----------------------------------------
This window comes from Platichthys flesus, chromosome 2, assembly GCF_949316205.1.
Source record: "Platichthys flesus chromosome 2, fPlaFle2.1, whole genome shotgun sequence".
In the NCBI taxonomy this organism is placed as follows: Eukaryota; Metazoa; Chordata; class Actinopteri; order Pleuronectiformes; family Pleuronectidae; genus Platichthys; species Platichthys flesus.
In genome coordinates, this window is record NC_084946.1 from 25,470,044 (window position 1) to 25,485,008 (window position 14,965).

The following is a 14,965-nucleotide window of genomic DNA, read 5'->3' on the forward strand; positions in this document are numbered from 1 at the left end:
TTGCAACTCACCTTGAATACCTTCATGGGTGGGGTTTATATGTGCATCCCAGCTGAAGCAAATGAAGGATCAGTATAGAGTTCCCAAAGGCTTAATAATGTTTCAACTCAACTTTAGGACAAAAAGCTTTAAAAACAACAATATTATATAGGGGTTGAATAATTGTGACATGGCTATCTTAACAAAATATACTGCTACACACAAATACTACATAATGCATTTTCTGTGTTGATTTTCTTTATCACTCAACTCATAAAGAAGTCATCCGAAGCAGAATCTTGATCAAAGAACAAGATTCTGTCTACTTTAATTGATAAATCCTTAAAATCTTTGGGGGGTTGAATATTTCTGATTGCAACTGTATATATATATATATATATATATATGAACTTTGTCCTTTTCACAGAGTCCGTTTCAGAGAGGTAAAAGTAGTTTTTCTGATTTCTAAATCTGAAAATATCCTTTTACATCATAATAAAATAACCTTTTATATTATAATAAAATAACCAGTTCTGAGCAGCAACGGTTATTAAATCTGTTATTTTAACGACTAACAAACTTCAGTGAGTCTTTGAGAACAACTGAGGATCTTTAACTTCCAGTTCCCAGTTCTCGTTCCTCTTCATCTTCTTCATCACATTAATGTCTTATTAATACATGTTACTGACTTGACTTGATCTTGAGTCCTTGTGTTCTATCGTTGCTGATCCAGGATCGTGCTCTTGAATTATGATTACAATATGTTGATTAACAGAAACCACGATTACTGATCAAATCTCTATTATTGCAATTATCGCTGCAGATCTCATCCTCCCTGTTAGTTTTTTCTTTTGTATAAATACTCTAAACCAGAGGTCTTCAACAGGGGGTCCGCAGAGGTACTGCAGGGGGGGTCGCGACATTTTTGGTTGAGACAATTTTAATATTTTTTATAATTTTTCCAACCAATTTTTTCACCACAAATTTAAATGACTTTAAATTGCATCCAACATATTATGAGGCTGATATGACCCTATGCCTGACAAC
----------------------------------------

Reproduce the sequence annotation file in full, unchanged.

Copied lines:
This window comes from Platichthys flesus, chromosome 2, assembly GCF_949316205.1.
Source record: "Platichthys flesus chromosome 2, fPlaFle2.1, whole genome shotgun sequence".
In the NCBI taxonomy this organism is placed as follows: Eukaryota; Metazoa; Chordata; class Actinopteri; order Pleuronectiformes; family Pleuronectidae; genus Platichthys; species Platichthys flesus.
In genome coordinates, this window is record NC_084946.1 from 25,470,044 (window position 1) to 25,485,008 (window position 14,965).

The following is a 14,965-nucleotide window of genomic DNA, read 5'->3' on the forward strand; positions in this document are numbered from 1 at the left end:
TTGCAACTCACCTTGAATACCTTCATGGGTGGGGTTTATATGTGCATCCCAGCTGAAGCAAATGAAGGATCAGTATAGAGTTCCCAAAGGCTTAATAATGTTTCAACTCAACTTTAGGACAAAAAGCTTTAAAAACAACAATATTATATAGGGGTTGAATAATTGTGACATGGCTATCTTAACAAAATATACTGCTACACACAAATACTACATAATGCATTTTCTGTGTTGATTTTCTTTATCACTCAACTCATAAAGAAGTCATCCGAAGCAGAATCTTGATCAAAGAACAAGATTCTGTCTACTTTAATTGATAAATCCTTAAAATCTTTGGGGGGTTGAATATTTCTGATTGCAACTGTATATATATATATATATATATATATGAACTTTGTCCTTTTCACAGAGTCCGTTTCAGAGAGGTAAAAGTAGTTTTTCTGATTTCTAAATCTGAAAATATCCTTTTACATCATAATAAAATAACCTTTTATATTATAATAAAATAACCAGTTCTGAGCAGCAACGGTTATTAAATCTGTTATTTTAACGACTAACAAACTTCAGTGAGTCTTTGAGAACAACTGAGGATCTTTAACTTCCAGTTCCCAGTTCTCGTTCCTCTTCATCTTCTTCATCACATTAATGTCTTATTAATACATGTTACTGACTTGACTTGATCTTGAGTCCTTGTGTTCTATCGTTGCTGATCCAGGATCGTGCTCTTGAATTATGATTACAATATGTTGATTAACAGAAACCACGATTACTGATCAAATCTCTATTATTGCAATTATCGCTGCAGATCTCATCCTCCCTGTTAGTTTTTTCTTTTGTATAAATACTCTAAACCAGAGGTCTTCAACAGGGGGTCCGCAGAGGTACTGCAGGGGGGGTCGCGACATTTTTGGTTGAGACAATTTTAATATTTTTTATAATTTTTCCAACCAATTTTTTCACCACAAATTTAAATGACTTTAAATTGCATCCAACATATTATGAGGCTGATATGACCCTATGCCTGACAAC